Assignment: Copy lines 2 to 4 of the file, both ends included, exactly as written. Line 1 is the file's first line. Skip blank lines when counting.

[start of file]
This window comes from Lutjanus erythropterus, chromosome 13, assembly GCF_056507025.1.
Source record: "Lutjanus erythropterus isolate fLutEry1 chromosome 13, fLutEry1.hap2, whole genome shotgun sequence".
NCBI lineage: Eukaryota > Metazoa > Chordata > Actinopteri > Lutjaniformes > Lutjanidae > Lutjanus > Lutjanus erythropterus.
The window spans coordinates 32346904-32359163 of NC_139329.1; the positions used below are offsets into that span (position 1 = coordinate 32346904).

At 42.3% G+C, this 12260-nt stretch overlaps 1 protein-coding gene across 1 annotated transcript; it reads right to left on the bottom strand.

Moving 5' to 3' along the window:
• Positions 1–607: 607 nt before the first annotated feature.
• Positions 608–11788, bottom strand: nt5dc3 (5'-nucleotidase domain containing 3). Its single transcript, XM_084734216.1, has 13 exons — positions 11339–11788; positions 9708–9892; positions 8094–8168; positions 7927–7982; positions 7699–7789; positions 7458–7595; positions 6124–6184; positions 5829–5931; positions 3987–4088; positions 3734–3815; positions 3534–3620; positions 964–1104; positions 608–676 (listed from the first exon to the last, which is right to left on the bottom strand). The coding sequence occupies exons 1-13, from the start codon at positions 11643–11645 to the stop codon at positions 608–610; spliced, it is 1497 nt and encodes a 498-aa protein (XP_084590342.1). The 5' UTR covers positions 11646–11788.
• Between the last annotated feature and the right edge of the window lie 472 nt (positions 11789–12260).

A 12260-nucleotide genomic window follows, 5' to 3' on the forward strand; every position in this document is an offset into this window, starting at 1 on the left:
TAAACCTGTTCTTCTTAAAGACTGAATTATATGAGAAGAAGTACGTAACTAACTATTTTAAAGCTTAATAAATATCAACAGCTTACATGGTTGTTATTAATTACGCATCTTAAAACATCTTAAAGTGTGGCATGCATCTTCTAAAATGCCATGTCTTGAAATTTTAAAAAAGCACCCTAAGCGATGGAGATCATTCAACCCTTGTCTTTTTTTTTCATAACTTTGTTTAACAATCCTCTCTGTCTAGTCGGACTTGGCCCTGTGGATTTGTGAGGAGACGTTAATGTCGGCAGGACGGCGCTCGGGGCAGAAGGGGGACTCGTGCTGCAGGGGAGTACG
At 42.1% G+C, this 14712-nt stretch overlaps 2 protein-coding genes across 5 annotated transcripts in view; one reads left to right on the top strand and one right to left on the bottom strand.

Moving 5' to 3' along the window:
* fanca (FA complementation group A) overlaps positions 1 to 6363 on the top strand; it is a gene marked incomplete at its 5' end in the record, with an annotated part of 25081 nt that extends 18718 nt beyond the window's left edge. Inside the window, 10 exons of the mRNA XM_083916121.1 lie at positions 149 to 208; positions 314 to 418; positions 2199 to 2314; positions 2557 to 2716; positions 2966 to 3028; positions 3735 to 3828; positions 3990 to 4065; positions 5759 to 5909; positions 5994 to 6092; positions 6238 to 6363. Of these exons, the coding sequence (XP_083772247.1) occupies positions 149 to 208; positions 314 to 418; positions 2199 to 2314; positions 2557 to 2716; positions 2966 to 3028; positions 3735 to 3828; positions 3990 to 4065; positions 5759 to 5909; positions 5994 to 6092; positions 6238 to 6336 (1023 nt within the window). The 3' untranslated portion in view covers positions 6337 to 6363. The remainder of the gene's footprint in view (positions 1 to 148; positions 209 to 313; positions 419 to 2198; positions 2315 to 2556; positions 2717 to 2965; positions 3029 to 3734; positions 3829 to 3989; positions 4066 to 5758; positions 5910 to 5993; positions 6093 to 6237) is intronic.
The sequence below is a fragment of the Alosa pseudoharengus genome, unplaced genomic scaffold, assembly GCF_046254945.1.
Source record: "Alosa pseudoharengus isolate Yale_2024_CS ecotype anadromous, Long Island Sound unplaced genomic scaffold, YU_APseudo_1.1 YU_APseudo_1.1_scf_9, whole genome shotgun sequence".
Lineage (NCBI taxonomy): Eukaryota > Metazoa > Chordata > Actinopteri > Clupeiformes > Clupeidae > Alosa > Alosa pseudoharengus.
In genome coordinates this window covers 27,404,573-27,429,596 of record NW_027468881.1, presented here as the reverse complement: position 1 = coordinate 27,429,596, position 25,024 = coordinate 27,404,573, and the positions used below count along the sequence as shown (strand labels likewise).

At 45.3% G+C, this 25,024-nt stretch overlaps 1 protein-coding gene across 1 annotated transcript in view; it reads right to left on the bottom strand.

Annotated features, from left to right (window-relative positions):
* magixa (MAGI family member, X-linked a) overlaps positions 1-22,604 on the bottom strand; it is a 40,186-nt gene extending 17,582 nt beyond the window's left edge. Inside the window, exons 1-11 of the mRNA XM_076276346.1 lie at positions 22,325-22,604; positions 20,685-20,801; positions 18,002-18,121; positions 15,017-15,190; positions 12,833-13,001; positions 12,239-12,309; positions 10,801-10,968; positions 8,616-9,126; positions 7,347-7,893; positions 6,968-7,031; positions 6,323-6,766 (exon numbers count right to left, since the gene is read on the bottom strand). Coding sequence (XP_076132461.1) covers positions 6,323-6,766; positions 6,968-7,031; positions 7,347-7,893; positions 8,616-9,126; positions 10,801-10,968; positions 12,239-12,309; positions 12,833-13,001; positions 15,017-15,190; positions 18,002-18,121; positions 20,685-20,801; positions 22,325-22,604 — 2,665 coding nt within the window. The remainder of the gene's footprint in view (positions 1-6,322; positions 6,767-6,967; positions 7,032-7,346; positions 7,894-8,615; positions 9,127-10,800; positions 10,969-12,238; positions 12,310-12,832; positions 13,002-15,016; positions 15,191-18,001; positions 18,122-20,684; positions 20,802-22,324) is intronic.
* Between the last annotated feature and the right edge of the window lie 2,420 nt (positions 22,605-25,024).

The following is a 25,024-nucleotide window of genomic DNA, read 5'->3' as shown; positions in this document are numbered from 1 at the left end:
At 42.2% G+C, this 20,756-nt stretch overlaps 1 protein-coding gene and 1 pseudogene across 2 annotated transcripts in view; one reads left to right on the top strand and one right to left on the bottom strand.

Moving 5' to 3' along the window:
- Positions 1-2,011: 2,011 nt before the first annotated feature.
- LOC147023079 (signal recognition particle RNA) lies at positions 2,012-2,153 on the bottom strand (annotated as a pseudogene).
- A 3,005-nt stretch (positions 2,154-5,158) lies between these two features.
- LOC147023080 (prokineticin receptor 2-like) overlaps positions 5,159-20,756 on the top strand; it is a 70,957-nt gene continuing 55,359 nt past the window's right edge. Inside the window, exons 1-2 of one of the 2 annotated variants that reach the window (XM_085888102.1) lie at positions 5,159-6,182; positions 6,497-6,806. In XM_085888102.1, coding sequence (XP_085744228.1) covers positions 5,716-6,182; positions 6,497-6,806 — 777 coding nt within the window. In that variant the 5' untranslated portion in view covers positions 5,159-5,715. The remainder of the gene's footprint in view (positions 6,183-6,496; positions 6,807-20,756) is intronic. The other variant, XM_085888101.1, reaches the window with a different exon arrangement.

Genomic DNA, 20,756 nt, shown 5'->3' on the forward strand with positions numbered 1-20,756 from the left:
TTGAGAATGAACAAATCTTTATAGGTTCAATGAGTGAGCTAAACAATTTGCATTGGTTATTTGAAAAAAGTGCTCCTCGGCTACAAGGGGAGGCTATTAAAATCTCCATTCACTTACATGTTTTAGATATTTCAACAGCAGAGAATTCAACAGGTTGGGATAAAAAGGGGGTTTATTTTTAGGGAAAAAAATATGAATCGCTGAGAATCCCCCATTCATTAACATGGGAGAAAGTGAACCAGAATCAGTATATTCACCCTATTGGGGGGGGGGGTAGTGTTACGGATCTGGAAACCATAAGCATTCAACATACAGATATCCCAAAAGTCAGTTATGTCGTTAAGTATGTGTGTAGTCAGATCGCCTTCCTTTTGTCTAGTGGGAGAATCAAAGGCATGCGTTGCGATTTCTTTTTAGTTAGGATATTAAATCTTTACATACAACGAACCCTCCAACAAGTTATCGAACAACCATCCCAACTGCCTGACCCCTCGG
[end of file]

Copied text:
Source record: "Lutjanus erythropterus isolate fLutEry1 chromosome 13, fLutEry1.hap2, whole genome shotgun sequence".
NCBI lineage: Eukaryota > Metazoa > Chordata > Actinopteri > Lutjaniformes > Lutjanidae > Lutjanus > Lutjanus erythropterus.
The window spans coordinates 32346904-32359163 of NC_139329.1; the positions used below are offsets into that span (position 1 = coordinate 32346904).